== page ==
last-mile technology

Last-mile technology is any telecommunications technology that carries signals from the broad telecommunication backbone along the relatively short distance (hence, the "last mile") to and from the home or business. Or to put it another way: the infrastructure at the neighborhood level.

In many communities, last-mile technology represents a major remaining challenge because the cost of providing high-speed, high-bandwidth services to individual subscribers in remote areas can be higher than the service provider would like. Laying wire and fiber optic cables is an expensive undertaking that can be environmentally demanding and require high maintenance. Experts hope that broadband wireless networks will eventually provide the solution and meet everyone's needs.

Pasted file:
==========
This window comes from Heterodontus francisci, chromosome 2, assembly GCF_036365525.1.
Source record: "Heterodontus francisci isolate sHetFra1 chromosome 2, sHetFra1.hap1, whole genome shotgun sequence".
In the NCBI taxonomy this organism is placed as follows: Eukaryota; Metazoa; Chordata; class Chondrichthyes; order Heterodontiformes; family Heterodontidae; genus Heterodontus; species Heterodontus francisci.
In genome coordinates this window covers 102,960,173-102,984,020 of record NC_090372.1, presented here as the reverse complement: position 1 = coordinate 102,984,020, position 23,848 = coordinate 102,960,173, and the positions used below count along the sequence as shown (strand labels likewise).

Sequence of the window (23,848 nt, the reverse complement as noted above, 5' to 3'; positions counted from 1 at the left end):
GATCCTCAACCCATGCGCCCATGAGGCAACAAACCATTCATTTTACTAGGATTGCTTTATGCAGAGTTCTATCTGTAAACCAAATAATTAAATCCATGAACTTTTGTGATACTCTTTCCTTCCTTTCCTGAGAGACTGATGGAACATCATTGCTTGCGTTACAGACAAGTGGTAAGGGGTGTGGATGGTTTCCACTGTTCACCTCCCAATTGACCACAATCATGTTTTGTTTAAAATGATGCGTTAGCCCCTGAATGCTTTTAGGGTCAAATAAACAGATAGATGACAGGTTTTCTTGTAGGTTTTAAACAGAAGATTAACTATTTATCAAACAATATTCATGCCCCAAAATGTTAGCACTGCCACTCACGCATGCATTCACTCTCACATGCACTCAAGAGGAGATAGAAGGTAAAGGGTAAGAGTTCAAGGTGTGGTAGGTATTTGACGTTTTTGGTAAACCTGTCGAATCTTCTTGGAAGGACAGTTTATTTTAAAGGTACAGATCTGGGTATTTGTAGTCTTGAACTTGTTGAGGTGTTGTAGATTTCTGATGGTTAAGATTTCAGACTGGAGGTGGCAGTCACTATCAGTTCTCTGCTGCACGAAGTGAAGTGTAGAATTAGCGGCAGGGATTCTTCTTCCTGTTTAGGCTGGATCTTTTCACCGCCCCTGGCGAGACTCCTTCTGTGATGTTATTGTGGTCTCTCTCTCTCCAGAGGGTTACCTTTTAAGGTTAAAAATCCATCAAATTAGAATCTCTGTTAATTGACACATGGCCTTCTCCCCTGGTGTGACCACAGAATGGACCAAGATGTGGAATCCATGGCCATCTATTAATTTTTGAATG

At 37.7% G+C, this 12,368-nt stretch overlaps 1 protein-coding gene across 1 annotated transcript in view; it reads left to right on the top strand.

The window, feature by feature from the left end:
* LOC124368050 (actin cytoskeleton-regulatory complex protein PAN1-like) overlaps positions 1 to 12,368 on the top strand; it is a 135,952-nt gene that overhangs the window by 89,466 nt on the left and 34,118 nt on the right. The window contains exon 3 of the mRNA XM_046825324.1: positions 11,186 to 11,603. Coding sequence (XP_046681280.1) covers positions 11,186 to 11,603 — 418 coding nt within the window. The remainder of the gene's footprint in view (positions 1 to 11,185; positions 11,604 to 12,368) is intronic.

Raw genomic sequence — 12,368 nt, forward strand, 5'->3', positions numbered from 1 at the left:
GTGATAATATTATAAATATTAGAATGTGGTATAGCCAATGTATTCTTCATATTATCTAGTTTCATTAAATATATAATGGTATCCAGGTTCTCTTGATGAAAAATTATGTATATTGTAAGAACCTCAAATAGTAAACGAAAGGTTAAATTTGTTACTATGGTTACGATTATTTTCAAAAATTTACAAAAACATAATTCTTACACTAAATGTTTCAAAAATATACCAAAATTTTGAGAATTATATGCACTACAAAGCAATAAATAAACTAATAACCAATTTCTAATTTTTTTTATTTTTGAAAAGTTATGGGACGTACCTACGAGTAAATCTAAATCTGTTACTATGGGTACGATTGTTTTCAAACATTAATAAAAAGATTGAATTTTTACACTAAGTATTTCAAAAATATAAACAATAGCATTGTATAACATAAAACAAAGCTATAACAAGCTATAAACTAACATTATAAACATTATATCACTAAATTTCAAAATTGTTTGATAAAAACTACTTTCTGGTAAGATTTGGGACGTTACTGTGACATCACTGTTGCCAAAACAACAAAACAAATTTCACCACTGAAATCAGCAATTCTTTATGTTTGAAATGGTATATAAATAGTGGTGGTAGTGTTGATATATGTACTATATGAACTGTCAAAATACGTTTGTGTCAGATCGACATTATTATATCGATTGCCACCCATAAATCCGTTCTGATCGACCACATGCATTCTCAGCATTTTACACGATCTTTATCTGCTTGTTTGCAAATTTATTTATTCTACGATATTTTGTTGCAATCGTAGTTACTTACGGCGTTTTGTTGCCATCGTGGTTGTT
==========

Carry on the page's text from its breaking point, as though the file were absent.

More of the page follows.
Today, last-mile technologies include:

  • plain old telephone systems (POTS)
  • ISDN, a somewhat faster technology than regular phone service
  • Digital Subscriber Line (DSL) over existing telephone twisted pair lines
  • cable and the cable modem for data, using the same installed coaxial cable that already is used for television
  • wireless, including satellite services such as DirectTV
  • optical fiber and its transmission technologies
This was last updated in April 2005

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